There was some interesting wedding vocabulary in this article in the BBC News today. The first interesting word is in the first paragraph:
A Chinese bride has attempted to break the world record for the longest wedding dress by walking down the aisle in a 2,162m-long (7,083ft) gown.
In this situation, the ‘aisle‘ is the central passage in the wedding venue. We also use it to talk about the passages that you walk up and down in an aeroplane. The worker on the check-in counter at an airport will often ask if you want a ‘window‘ or ‘aisle‘ seat when you check in.
It is mentioned in the second paragraph that the dress was made by the ‘husband-to-be‘. We can use ‘husband-to-be‘ or ‘wife-to-be‘ to talk about people who are going to get married.
In the following paragraph, the author writes:
It took their 200 wedding guests three hours to unroll the fabric and decorate the train with 9,999 silk roses.
The word ‘train‘ in this sentence means the long piece of fabric that trails from the back of the dress.
There is yet another interesting piece of wedding vocabulary just a little later in the article:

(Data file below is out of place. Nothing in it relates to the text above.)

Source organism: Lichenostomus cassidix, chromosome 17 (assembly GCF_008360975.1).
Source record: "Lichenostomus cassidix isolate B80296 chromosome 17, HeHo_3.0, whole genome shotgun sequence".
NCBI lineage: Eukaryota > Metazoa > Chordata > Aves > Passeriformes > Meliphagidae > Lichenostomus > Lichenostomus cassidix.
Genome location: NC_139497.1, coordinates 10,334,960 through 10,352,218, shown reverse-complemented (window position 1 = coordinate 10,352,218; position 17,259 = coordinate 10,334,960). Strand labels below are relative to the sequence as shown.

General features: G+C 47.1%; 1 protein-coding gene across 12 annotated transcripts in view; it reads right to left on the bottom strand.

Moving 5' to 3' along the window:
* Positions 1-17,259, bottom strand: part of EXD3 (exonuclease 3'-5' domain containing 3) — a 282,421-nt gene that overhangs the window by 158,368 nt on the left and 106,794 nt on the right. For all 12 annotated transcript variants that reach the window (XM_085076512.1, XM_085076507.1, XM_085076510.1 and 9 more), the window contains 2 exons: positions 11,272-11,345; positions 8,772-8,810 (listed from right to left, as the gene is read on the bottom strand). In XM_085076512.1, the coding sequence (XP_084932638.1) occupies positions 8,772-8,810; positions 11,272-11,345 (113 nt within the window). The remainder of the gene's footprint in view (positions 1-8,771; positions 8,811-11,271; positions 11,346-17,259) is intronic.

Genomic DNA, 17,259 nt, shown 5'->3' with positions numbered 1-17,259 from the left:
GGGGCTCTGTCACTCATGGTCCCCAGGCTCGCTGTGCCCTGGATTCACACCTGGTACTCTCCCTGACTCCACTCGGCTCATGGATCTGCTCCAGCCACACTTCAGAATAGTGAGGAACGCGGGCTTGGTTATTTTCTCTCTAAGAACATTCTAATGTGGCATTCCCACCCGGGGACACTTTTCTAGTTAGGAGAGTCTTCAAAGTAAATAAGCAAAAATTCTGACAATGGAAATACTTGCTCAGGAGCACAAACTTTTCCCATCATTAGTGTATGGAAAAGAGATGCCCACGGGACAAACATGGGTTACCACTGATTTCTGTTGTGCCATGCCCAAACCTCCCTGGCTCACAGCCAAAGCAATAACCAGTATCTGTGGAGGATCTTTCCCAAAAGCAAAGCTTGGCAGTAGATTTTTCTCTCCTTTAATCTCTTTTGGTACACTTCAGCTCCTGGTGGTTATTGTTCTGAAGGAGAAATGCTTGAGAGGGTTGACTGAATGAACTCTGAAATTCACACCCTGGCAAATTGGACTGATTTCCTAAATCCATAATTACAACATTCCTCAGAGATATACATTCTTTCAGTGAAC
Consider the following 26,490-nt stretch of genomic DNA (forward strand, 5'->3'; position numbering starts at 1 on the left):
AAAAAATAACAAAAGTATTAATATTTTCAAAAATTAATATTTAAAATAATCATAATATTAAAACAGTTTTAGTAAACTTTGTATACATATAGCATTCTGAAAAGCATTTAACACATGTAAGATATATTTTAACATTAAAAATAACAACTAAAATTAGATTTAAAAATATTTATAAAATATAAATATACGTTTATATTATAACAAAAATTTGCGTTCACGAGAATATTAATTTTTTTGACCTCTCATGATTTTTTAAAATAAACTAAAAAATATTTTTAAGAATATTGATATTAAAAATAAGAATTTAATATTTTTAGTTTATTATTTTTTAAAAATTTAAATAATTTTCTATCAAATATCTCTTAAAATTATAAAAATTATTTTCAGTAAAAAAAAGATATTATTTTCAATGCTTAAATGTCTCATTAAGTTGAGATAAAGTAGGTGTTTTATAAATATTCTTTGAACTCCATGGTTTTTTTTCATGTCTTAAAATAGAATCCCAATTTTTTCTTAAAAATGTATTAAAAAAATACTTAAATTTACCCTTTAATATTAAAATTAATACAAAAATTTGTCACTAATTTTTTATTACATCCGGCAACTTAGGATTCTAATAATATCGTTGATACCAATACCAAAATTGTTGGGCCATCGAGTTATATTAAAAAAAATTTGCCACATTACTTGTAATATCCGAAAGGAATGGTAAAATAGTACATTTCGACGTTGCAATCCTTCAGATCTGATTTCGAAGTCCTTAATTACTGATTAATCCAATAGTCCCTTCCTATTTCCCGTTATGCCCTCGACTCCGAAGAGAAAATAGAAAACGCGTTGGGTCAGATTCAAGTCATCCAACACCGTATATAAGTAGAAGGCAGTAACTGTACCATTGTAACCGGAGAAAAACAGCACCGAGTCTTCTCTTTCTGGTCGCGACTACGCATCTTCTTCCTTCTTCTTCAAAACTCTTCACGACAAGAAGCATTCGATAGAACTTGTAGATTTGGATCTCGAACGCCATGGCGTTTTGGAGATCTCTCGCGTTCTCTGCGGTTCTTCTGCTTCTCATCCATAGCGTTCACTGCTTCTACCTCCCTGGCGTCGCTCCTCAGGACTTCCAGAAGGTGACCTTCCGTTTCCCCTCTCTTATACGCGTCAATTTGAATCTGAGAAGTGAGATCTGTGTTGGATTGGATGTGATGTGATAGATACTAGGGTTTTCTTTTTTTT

So instead, he decided he would use his nuptials to challenge the current wedding dress world record of 1,579m (5,180ft), set in the Romanian capital, Bucharest, on 1 April 2009.
‘Nuptial‘ is a formal adjective for talking about things related to marriage or wedding ceremonies and ‘nuptials‘ is a noun we can use to refer to a wedding celebration or ceremony.
There’s a great phrasal verb in the next paragraph where the author mentions that the family ‘pitched in‘ on the idea. This means that they contributed to or helped with it.
The phrase ‘tied the knot‘ also features in this article. In this case, it means to complete the wedding ceremony.
What do people usually wear for wedding ceremonies in your country?
Today’s photo is by Fran Flores.